Timothy Spurlin: State of the Great Lakes
For a state known as the “Great Lakes State,” the current state of water in Michigan is terribly concerning.
Growing up in Grand Rapids, some of my favorite memories are from when my family and I would pack up chairs, snacks, books and toys. We would drive west until we reached towns like Holland or Grand Haven and spend the whole day on the white sands of Lake Michigan. This was probably the setting where my interest in the environment was planted inside me. It is an emotional sentiment that has grown over the years and I always feel happy thinking about looking out onto the expanse of blue waves along the shore.
The Great Lakes — consisting of Lakes Michigan, Huron, Superior, Ontario and Erie — are the largest bodies of water in the entire world, making up one fifth of the Earth’s total surface freshwater supply. The lakes were formed more than 10,000 years ago from enormous glaciers that melted and molded the landscape into the familiar mitten shape we all know and love. Their size and beauty have earned them nicknames like “the nation’s fourth coast” or “the fresh coast, best coast.” Our entire tourism campaign is based on these images — we’ve all heard the calming voice of Tim Allen on the radio give a picturesque description of our landscape followed by the soothing tagline: "Pure Michigan." Pristine water is woven into the very fabric of Michigan’s identity.
However, a quick Google search about Michigan water would have any reader believe the Great Lakes State is anything but pure. The Flint water crisis, Asian carp and other invasive species, the Line 5 oil pipeline debate, the Nestle bottling plant controversy, or the recent frenzy about the PFAS contamination statewide are but a few examples of how environmental issues surrounding our water over the past decade has been less than ideal, and frankly, disheartening.
We need to start taking the cultural weight of water into consideration when having these debates in order to save what has become our most historically significant icon.
Now, these crises are mostly independent of one another and would be tragic no matter where they occur (Minnesota is running into their own pipeline issues with Line 3, and PFAS contaminations are a developing story nationwide). However, there is something uniquely troubling about the bombardment of bad news in association with the state of Michigan water. How can Michigan be the Great Lakes State if we cannot get a handle on our own water?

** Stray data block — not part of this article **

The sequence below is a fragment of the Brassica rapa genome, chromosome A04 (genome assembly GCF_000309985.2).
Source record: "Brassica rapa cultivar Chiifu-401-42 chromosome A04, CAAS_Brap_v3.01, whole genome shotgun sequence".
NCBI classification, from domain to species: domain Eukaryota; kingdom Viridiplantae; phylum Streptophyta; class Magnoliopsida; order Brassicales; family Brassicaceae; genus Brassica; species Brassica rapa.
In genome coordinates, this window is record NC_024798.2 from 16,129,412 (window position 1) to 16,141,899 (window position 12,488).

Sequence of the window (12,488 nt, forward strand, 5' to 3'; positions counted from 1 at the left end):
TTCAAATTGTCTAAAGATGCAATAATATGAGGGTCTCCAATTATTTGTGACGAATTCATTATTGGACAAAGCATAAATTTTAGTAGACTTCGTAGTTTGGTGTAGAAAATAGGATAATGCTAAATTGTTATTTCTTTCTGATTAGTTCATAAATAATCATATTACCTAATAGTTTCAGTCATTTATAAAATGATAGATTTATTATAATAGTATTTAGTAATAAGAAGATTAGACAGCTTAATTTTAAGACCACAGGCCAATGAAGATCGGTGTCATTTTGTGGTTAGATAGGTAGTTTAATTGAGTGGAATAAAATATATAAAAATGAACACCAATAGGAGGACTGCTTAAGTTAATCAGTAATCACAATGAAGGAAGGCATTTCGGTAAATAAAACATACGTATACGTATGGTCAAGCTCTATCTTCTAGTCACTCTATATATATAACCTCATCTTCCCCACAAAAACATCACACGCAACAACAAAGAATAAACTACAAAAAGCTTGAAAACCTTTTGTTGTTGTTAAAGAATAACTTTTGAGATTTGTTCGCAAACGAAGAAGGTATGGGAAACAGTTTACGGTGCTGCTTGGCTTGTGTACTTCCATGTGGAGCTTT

Take the recent debate about the Enbridge Line 5 oil pipeline, for example. For those unfamiliar with the story, the abridged version is about how an old pipeline, Line 5, carries large amounts of oil underneath the Mackinac Bridge, through the Upper Peninsula, and then the Straits of Mackinac to Canada, putting the Great Lakes, and our economy, at major risk if there is a spill. This topic was on the front lines of the 2018 Michigan gubernatorial debate, with newly-elected Gov. Gretchen Whitmer vowing to take measures to shut down Line 5 on her first day in office. It should be noted that as of Jan. 2 Governor Whitmer announced on Twitter she is honoring this promise and has formally asked Attorney General Dana Nessel for legal options moving forward to shut down Line 5.
Proponents of the pipeline, such as Enbridge and former Gov. Rick Snyder, however, claim that actions such as this would be drastic, and have set up plans to build a tunnel around the pipeline to ease the risk of a potential spill. In the debate over the pipeline, figures and statistics are often thrown around about the economy, cleanup times and insurance plans, all of which are extremely important to consider.
But what if we took into account the cultural significance of a spill as well? Michigan’s blossoming tourism industry would be dealt a fatal blow and thousands would lose their jobs. Furthermore, it would say a great deal about us that we would leave such possibilities up to chance. I find it hard to imagine we could, in good faith, listen to another Pure Michigan ad and pretend the idealistic vision presented is anything close to reality. Is that something we are willing to accept as Michiganders?
2018 was one of the most divisive and contentious years in modern history. The left and the right seem to be slipping farther apart than ever before, and finding issues that can bring us together is more critical than ever in 2019. Water could be one of those issues. While there may be disagreements on how exactly to get there, a future with cleaner water is something everyone from this state should support. If we don’t start standing up for what is truly important to our collective identity now, we may no longer have anything worth championing in the future.
Timothy Spurlin can be reached at firstname.lastname@example.org.